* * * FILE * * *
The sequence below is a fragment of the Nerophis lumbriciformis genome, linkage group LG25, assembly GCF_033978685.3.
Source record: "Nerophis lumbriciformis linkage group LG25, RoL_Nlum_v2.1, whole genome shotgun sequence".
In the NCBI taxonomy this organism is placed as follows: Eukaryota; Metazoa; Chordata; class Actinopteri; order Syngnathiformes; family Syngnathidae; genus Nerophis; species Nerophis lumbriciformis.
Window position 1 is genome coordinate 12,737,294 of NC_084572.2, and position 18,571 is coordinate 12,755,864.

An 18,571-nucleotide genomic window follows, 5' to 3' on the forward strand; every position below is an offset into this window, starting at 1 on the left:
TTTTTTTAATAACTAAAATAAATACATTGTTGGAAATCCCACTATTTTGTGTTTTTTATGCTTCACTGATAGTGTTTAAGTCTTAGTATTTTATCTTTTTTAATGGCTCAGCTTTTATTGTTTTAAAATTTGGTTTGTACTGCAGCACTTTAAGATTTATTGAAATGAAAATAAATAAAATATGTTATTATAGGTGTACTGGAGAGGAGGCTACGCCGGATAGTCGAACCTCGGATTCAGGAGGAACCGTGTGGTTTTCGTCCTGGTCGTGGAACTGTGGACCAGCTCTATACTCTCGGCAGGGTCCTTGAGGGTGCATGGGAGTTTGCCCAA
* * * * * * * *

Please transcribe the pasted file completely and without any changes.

The sequence below is a fragment of the Nerophis lumbriciformis genome, linkage group LG25, assembly GCF_033978685.3.
Source record: "Nerophis lumbriciformis linkage group LG25, RoL_Nlum_v2.1, whole genome shotgun sequence".
In the NCBI taxonomy this organism is placed as follows: Eukaryota; Metazoa; Chordata; class Actinopteri; order Syngnathiformes; family Syngnathidae; genus Nerophis; species Nerophis lumbriciformis.
Window position 1 is genome coordinate 12,737,294 of NC_084572.2, and position 18,571 is coordinate 12,755,864.

An 18,571-nucleotide genomic window follows, 5' to 3' on the forward strand; every position below is an offset into this window, starting at 1 on the left:
TTTTTTTAATAACTAAAATAAATACATTGTTGGAAATCCCACTATTTTGTGTTTTTTATGCTTCACTGATAGTGTTTAAGTCTTAGTATTTTATCTTTTTTAATGGCTCAGCTTTTATTGTTTTAAAATTTGGTTTGTACTGCAGCACTTTAAGATTTATTGAAATGAAAATAAATAAAATATGTTATTATAGGTGTACTGGAGAGGAGGCTACGCCGGATAGTCGAACCTCGGATTCAGGAGGAACCGTGTGGTTTTCGTCCTGGTCGTGGAACTGTGGACCAGCTCTATACTCTCGGCAGGGTCCTTGAGGGTGCATGGGAGTTTGCCCAA